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Book Review: Aurora, when the lights went out

By Robert McCool

When a monster solar coronal mass ejection (CME) strikes the Earth it destroys all of the power grids in the world, leaving our Earth in the literal dark as the electricity disappears worldwide. This is what  occurs in David Koepp's second book titled Aurora (ISBN 978-0-06-291647-1). Koepp is the screenwriter of many popular movies, including the first two Jurassic Park releases, Mission: Impossible, and War of the Worlds,  plus many more, some of which he also directed.

In this page-turner Koepp focuses on a particular family, split by two distant locations. Aubrey Wheeler is in Aurora, Illinois, a suburban single ex-wife and stepmother of her ex's child from a previous marriage. The ex is an obnoxious gambler and drug user who refuses to go away after the divorce. His son is an obnoxious fifteen-year-old Scott who hates everything including his father, while taking up space and dishing out his hatred to everyone, especially Aubrey, though he refuses to move out of her house.

On the other side of the continent lives Aubrey's estranged billionaire brother who has prepared a disused Minute Man missile silo in the middle of the desert as a “safe refuge” in the event of a disaster such as the one happening right now.

The book focuses upon the two sides of this family and how they cope with the new reality of a modern dark ages.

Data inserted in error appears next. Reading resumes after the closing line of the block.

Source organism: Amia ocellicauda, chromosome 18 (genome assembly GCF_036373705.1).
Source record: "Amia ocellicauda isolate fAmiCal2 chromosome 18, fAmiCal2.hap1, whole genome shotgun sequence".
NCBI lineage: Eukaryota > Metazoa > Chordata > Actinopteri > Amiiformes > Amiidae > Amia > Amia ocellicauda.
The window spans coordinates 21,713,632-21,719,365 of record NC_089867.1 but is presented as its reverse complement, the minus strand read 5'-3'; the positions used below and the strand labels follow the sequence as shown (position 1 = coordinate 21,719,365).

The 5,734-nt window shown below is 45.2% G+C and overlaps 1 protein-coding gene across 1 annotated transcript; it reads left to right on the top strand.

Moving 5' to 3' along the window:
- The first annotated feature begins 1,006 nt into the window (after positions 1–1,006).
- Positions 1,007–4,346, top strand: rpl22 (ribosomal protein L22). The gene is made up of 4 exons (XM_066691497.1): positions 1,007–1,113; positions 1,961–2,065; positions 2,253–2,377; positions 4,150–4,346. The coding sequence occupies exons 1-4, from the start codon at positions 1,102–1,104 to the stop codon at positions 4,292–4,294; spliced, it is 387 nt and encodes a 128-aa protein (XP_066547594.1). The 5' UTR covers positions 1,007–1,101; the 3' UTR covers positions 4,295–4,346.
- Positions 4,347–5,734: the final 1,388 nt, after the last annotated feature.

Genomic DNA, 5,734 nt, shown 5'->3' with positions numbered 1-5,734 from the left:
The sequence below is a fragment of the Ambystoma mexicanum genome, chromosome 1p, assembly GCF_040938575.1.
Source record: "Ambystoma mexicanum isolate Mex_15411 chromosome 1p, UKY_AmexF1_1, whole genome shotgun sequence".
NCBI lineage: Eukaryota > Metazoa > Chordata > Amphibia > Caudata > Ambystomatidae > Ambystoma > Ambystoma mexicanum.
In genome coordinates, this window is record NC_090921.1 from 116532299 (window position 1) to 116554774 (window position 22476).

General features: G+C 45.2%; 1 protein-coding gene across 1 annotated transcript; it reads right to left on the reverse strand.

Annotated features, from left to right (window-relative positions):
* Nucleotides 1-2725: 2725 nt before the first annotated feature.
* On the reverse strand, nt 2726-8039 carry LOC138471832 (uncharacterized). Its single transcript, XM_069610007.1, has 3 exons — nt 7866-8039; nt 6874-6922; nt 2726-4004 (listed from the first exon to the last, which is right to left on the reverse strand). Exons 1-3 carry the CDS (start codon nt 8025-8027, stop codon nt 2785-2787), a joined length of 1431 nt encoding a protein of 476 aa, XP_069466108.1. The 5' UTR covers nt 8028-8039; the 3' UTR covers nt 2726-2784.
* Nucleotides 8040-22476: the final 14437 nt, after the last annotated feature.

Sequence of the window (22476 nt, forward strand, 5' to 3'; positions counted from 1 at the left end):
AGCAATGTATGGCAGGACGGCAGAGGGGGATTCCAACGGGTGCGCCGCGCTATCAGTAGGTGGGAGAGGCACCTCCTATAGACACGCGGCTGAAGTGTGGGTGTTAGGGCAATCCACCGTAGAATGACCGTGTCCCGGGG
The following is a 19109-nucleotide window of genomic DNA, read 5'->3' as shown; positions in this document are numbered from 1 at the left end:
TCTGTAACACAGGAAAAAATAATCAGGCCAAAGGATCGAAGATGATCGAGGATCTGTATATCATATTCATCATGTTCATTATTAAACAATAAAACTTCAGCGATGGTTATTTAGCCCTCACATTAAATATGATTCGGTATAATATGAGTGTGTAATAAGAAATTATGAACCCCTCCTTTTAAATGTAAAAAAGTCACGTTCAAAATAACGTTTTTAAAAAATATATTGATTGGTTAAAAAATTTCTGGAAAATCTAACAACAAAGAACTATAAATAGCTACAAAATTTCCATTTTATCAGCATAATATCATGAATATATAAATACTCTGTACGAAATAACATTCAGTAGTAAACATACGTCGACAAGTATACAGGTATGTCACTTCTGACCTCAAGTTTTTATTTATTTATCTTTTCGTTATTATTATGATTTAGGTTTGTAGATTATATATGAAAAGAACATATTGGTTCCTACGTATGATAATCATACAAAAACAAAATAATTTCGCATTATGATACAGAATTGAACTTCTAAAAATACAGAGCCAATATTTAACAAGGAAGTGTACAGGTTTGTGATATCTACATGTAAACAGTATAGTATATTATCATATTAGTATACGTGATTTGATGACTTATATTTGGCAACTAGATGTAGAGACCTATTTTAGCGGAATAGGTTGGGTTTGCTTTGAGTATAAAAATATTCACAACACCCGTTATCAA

Aubrey, who is not a disaster prepper, struggles with the responsibility of Scott and some of the neighbors with whom she has a connection. Even going to the grocery to prepare for an uncertain future is a self-defeating chore that she shares with Scott's holier-than-thou drenched assistance. Still, she finds a way to normalize life as much as she can.

Meanwhile, her brother Thom, a Silicon Valley billionaire, has his hands full collecting the already committed professionals who will help him live the life he has grown accustomed to. He sends a quarter of a million dollars to Aubrey and pleads for her to come share his bunker, which she declines, as she wants nothing to do with her brother's help.

Bad guys develop, all after the money Thom has sent to his sister. Death occurs.

And Audrey joins in with a neighbor converting his lawn to a vegetable garden that will produce the food they desire, as they toil and till the rich earth..

How Audrey and Thom resolve their differences and come together in the end is a satisfying place to end their story.

Later, the power resumes in a reduced state. It is all happiness for the remaining characters, with a hope fulfilled.

I recommend this quick read as entertainment for the lighter summer days ahead; perhaps as a beach read. The characters feel solid in their roles and the plot moves like sighing waves slapping the shore. There is that inevitability to think about: what we would save if the world collapsed around us?